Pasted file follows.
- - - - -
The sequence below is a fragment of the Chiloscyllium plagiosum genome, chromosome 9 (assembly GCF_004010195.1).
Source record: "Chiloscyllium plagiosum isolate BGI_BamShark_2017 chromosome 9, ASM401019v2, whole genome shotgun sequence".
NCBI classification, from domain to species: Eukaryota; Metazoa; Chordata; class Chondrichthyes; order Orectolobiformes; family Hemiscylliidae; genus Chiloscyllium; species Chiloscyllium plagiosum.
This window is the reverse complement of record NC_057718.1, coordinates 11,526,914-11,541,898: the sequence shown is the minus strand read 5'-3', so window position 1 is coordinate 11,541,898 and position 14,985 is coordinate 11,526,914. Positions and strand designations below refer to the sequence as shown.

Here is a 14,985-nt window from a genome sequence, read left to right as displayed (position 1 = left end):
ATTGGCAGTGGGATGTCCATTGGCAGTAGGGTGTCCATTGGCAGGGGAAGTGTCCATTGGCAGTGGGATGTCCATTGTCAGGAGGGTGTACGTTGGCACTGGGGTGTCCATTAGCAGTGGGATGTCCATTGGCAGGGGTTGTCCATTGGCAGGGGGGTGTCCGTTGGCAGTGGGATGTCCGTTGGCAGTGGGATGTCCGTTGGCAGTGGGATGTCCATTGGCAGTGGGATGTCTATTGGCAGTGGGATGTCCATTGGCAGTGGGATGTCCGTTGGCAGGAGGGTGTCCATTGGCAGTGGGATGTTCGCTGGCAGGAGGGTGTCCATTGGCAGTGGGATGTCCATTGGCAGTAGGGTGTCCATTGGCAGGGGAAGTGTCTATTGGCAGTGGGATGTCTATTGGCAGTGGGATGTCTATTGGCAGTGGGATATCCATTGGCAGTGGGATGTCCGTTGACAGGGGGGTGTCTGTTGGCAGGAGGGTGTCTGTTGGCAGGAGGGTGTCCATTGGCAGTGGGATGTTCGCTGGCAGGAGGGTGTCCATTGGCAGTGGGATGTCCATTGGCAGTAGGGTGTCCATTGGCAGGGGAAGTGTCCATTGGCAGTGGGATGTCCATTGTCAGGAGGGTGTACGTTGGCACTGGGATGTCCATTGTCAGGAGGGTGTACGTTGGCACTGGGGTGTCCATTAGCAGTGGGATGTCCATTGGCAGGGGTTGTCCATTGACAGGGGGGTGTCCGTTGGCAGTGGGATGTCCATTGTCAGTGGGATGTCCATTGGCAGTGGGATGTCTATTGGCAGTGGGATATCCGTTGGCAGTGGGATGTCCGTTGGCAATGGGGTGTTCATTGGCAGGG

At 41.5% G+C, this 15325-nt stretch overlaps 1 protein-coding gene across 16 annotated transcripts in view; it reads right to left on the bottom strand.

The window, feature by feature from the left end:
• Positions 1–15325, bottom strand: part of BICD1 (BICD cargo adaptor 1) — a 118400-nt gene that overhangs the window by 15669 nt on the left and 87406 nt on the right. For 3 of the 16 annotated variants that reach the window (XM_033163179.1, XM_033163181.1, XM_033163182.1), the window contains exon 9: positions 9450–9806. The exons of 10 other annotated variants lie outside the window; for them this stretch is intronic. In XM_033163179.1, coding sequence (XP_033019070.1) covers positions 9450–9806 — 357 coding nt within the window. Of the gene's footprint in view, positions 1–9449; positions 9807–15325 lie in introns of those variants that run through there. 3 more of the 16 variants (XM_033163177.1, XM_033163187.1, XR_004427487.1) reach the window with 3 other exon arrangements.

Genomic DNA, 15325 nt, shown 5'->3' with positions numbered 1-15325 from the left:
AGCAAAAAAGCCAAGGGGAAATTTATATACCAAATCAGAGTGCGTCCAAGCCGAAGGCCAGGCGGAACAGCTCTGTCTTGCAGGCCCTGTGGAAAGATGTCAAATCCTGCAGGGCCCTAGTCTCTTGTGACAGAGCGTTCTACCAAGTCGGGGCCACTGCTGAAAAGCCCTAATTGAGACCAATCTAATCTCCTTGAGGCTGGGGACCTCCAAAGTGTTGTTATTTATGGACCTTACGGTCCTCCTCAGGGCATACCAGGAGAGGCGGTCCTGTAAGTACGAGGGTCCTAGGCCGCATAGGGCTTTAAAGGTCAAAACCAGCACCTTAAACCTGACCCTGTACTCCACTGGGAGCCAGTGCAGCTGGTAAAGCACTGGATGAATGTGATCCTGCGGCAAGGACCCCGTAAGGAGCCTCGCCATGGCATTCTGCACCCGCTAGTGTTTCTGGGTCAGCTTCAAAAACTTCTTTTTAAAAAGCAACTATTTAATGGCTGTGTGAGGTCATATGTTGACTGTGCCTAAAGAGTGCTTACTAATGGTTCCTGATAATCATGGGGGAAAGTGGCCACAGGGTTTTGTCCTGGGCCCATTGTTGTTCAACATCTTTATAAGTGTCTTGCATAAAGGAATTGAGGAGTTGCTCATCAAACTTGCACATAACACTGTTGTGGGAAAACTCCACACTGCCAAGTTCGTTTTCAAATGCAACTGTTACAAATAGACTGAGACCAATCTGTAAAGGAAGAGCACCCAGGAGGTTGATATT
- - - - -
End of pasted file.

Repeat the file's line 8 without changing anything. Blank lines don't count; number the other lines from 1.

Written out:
The window, feature by feature from the left end: